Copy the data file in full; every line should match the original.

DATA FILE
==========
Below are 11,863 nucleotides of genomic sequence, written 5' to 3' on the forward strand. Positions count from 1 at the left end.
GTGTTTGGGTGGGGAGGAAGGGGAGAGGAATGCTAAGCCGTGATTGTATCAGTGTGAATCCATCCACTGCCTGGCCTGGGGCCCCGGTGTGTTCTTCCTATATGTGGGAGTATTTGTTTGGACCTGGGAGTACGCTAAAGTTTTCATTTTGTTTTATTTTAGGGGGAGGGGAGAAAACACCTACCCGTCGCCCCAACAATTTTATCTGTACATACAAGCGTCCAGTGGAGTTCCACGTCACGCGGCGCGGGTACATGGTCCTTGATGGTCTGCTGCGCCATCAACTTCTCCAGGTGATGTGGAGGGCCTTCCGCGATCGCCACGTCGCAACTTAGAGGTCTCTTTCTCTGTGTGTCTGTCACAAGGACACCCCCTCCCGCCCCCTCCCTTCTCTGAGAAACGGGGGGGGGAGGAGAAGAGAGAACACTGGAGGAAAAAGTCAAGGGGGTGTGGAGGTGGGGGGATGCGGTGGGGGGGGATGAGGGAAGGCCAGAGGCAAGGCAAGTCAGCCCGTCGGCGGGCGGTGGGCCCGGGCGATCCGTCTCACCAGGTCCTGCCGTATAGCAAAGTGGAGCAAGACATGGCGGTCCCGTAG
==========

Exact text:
Below are 11,863 nucleotides of genomic sequence, written 5' to 3' on the forward strand. Positions count from 1 at the left end.
GTGTTTGGGTGGGGAGGAAGGGGAGAGGAATGCTAAGCCGTGATTGTATCAGTGTGAATCCATCCACTGCCTGGCCTGGGGCCCCGGTGTGTTCTTCCTATATGTGGGAGTATTTGTTTGGACCTGGGAGTACGCTAAAGTTTTCATTTTGTTTTATTTTAGGGGGAGGGGAGAAAACACCTACCCGTCGCCCCAACAATTTTATCTGTACATACAAGCGTCCAGTGGAGTTCCACGTCACGCGGCGCGGGTACATGGTCCTTGATGGTCTGCTGCGCCATCAACTTCTCCAGGTGATGTGGAGGGCCTTCCGCGATCGCCACGTCGCAACTTAGAGGTCTCTTTCTCTGTGTGTCTGTCACAAGGACACCCCCTCCCGCCCCCTCCCTTCTCTGAGAAACGGGGGGGGGAGGAGAAGAGAGAACACTGGAGGAAAAAGTCAAGGGGGTGTGGAGGTGGGGGGATGCGGTGGGGGGGGATGAGGGAAGGCCAGAGGCAAGGCAAGTCAGCCCGTCGGCGGGCGGTGGGCCCGGGCGATCCGTCTCACCAGGTCCTGCCGTATAGCAAAGTGGAGCAAGACATGGCGGTCCCGTAG